# Replace localhost with the ip of any broker
# Watch above video to find the broker hostname
# Replace order-data with your created topic.

/bin/bash ../data/order_data/ localhost:6667 order-data

# Script pushes CSV files one by one to Kafka topic in one-minute interval
# Let the script run. Do not close the terminal

Stage 2

After stage 1 each message in Kafka topic looks something like this

2016-07-13 14:20:33,xxxxx-xxx,processing

Stage 3

Watch below video to learn Spark Streaming and Kafka integration

Spark streaming code takes data from Kafka topic in a window of 60 seconds, process it so that we have the total count of each unique order status in that 60 seconds window. After processing the total count of each unique order status gets pushed to new Kafka topic (Create a new topic with your username say abhinav9884-order-one-min-data)

Run below commands in web console to create a one minute Kafka topic and run the spark streaming code

# Login to CloudxLab web console in the second tab

cd ~/cloudxlab

# Export Kafka binaries

export PATH=$PATH:/usr/hdp/current/kafka-broker/bin

# Create new Kafka topic which will store the total count of unique order status in 60 seconds windows
# Create it with your username such as abhinav9884-order-one-min-data
# Replace localhost with the hostname where zookeeper server is running
# Replace order-one-min-data with your new topic --create --zookeeper localhost:2181 --replication-factor 1 --partitions 1 --topic order-one-min-data

# Let's run the Spark Streaming code

# Go to spark directory

cd spark/projects/real-time-analytics-dashboard/spark

# Run Spark Streaming code
# Open using vi or nano and change order-one-min-data to your new one minute Kafka topic say abhinav9884-order-one-min-data
# Save the file
# Replace localhost with the hostname where zookeeper server is running
# Replace order-data with your first topic name abhinav9884-order-data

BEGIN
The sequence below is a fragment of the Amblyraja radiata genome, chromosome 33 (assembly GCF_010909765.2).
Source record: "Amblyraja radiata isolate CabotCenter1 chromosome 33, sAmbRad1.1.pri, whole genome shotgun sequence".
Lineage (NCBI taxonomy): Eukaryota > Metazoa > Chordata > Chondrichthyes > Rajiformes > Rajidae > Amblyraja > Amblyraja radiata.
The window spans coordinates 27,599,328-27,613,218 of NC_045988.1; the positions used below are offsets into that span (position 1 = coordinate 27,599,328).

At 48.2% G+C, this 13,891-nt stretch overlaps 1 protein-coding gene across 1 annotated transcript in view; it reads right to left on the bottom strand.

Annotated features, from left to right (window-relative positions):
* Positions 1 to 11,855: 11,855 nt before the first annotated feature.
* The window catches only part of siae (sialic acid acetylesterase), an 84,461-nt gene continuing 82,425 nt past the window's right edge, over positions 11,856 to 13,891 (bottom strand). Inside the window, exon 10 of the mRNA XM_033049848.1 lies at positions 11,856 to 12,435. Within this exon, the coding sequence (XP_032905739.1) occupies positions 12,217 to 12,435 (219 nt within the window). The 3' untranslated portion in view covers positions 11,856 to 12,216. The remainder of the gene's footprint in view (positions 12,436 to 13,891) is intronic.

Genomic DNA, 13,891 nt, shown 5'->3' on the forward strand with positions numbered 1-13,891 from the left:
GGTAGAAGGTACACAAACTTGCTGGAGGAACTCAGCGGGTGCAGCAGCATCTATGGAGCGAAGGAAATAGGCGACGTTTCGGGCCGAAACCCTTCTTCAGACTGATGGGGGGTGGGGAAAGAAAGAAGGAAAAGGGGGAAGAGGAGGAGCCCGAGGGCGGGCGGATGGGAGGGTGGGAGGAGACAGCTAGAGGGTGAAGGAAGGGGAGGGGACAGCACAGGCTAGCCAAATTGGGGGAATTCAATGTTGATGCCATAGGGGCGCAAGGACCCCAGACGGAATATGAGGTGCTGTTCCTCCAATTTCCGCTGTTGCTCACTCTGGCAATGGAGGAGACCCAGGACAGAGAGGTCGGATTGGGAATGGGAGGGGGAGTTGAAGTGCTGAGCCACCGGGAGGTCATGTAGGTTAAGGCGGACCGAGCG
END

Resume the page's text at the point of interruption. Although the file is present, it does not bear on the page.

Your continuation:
# In the change the hosts to one of the broker ip. For example
# client = KafkaClient(hosts="cxln2.c.thelab-240901.internal:6667")

spark-submit --packages org.apache.spark:spark-streaming-kafka-0-8_2.11:2.0.2 localhost:2181 order-data

# Let the script run. Do not close the terminal

Stage 4

In this stage, each message in the new Kafka topic ‘abhinav9884-order-one-min-data’ looks something like the below JSON payload

    "shipped": 657,
    "processing": 987,
    "delivered": 1024

Stage 5

Run Node.js server

Now we start a Node.js server to consume messages from one minute Kafka topic and push it to the web browser so that we can display the number of orders getting shipped per minute in the web browser.

Run below commands in web console to start the Node.js server

# Login to CloudxLab web console in the third tab

cd ~/cloudxlab

# Go to node directory 

cd spark/projects/real-time-analytics-dashboard/node

# Install dependencies as specified in package.json

npm install

# Open index.js using vi or nano
# Replace localhost with zookeeper server hostname
# Replace order-min-data with abhinav9884-order-one-min-data
# Save the file

# Run the node server

node index.js

# Let the server run. Do not close the terminal

Node server starts on port 3001. If there is an ‘EADDRINUSE’ error while starting the node server, please edit the index.js file and change the port to 3002 …3003 ..3004 and so on until you find the next available port. Please use any of the available ports in 3001-3010 range to run the node server.

Access from browser

After node server is started, go to http://YOUR_WEB_CONSOLE:PORT_NUMBER to access the real-time analytics dashboard. If your web console is and your node server is running on port 3002, go to to access the dashboard.

When we access the above URL, library gets loaded on the browser which enables the bi-directional communication channel between the server and the browser.

Stage 6

As soon as a new message is available in the one minute Kafka topic, node process consumes it. The consumed message then gets emitted to the web browser via Socket.IO

Stage 7

As soon as in the web browser receives a new ‘message’ event, data in the event gets processed. If the order status is “shipped” in the received data, it gets added to HighCharts series and gets displayed on the browser.


We’ve also recorded a screencast on how one can run all the above commands and build the real-time analytics dashboard

We have successfully built the real-time analytics dashboard. This was a basic example to show how can we integrate Spark Streaming, Kafka, Node.js, and Socket.IO to build a real-time analytics dashboard. Now, since we know the basics, we can build more complex systems using the above tools.

Hope this guide was helpful. Please feel free to leave your comments. Follow CloudxLab on Twitter to get updates on new blogs and videos.

About authors

Abhinav Singh

Seasoned hands-on technical architect with years of experience in building large scale products for a global audience and India
Sandeep Giri

Sandeep Giri

Seasoned hands-on technical architect with years of strong experience in building world- class software products